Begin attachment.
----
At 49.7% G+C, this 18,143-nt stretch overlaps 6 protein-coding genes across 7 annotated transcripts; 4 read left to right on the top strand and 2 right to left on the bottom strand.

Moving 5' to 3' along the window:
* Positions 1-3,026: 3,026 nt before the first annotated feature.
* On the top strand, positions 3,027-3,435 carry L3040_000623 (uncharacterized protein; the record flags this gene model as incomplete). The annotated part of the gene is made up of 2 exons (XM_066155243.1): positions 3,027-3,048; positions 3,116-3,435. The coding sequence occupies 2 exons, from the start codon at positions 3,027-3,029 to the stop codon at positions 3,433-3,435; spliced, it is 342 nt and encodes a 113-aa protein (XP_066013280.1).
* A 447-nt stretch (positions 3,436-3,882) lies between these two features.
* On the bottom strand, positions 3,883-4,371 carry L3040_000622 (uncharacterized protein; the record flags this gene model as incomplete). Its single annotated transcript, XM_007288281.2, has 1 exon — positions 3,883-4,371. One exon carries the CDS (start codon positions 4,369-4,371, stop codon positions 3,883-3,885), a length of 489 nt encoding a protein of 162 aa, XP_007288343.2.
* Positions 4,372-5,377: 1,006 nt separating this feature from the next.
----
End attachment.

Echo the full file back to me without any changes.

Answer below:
At 49.7% G+C, this 18,143-nt stretch overlaps 6 protein-coding genes across 7 annotated transcripts; 4 read left to right on the top strand and 2 right to left on the bottom strand.

Moving 5' to 3' along the window:
* Positions 1-3,026: 3,026 nt before the first annotated feature.
* On the top strand, positions 3,027-3,435 carry L3040_000623 (uncharacterized protein; the record flags this gene model as incomplete). The annotated part of the gene is made up of 2 exons (XM_066155243.1): positions 3,027-3,048; positions 3,116-3,435. The coding sequence occupies 2 exons, from the start codon at positions 3,027-3,029 to the stop codon at positions 3,433-3,435; spliced, it is 342 nt and encodes a 113-aa protein (XP_066013280.1).
* A 447-nt stretch (positions 3,436-3,882) lies between these two features.
* On the bottom strand, positions 3,883-4,371 carry L3040_000622 (uncharacterized protein; the record flags this gene model as incomplete). Its single annotated transcript, XM_007288281.2, has 1 exon — positions 3,883-4,371. One exon carries the CDS (start codon positions 4,369-4,371, stop codon positions 3,883-3,885), a length of 489 nt encoding a protein of 162 aa, XP_007288343.2.
* Positions 4,372-5,377: 1,006 nt separating this feature from the next.